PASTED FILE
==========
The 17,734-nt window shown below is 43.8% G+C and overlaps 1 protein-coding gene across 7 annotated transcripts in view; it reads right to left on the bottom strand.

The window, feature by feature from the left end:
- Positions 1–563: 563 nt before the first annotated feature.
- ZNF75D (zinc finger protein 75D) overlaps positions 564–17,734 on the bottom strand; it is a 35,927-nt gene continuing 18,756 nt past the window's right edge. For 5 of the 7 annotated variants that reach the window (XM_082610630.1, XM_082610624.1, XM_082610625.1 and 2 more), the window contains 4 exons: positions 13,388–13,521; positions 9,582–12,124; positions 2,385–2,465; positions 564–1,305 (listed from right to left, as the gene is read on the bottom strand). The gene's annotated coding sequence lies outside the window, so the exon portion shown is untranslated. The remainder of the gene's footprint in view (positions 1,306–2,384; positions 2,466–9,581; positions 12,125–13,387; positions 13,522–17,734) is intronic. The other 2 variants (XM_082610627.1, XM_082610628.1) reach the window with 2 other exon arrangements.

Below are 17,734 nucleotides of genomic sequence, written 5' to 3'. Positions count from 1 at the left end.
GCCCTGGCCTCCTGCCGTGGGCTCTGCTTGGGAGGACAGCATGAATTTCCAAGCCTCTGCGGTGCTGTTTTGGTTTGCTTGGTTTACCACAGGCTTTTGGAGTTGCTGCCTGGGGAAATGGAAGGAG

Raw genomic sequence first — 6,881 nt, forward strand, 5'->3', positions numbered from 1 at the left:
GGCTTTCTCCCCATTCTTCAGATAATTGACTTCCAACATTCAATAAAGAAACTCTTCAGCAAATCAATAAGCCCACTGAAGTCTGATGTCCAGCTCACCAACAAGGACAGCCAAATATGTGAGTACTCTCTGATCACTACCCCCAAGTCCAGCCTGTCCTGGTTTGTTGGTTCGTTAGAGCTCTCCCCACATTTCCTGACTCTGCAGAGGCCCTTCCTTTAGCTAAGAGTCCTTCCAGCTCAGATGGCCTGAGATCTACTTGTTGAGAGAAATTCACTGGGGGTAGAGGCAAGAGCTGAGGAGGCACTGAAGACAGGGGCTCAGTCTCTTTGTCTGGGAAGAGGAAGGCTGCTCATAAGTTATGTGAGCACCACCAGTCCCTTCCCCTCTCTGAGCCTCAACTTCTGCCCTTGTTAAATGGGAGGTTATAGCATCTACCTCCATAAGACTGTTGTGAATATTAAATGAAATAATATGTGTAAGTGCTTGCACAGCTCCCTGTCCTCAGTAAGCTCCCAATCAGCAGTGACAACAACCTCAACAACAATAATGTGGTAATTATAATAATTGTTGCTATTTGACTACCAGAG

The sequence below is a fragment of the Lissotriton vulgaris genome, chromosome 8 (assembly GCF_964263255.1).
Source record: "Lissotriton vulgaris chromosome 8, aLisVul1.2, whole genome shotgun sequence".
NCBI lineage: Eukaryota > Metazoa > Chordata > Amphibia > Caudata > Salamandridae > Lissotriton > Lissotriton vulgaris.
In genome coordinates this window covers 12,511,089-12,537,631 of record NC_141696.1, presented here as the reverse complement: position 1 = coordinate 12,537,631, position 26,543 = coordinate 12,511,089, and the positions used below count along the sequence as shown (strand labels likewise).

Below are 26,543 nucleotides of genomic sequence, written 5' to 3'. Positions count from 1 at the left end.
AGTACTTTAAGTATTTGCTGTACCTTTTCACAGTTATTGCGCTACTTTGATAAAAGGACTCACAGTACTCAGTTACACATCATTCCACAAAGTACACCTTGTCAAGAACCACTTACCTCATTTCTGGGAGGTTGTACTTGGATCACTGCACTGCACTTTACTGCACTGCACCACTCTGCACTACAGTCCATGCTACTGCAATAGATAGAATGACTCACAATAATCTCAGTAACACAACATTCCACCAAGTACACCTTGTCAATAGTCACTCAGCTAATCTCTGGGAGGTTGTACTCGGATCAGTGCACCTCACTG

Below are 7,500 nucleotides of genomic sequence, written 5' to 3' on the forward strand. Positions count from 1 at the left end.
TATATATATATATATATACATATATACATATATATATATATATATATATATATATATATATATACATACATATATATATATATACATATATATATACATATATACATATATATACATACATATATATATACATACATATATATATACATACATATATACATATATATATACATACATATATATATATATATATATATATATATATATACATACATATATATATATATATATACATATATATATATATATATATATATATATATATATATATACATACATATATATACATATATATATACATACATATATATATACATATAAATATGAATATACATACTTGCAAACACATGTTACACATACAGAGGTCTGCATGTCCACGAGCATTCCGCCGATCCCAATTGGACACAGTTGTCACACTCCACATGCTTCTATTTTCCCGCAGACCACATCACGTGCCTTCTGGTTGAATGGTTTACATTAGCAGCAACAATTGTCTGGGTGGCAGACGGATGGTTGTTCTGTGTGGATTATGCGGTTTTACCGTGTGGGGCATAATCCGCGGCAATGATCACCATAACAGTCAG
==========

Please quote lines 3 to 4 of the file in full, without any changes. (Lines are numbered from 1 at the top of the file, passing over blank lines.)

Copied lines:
- Positions 1–563: 563 nt before the first annotated feature.
- ZNF75D (zinc finger protein 75D) overlaps positions 564–17,734 on the bottom strand; it is a 35,927-nt gene continuing 18,756 nt past the window's right edge. For 5 of the 7 annotated variants that reach the window (XM_082610630.1, XM_082610624.1, XM_082610625.1 and 2 more), the window contains 4 exons: positions 13,388–13,521; positions 9,582–12,124; positions 2,385–2,465; positions 564–1,305 (listed from right to left, as the gene is read on the bottom strand). The gene's annotated coding sequence lies outside the window, so the exon portion shown is untranslated. The remainder of the gene's footprint in view (positions 1,306–2,384; positions 2,466–9,581; positions 12,125–13,387; positions 13,522–17,734) is intronic. The other 2 variants (XM_082610627.1, XM_082610628.1) reach the window with 2 other exon arrangements.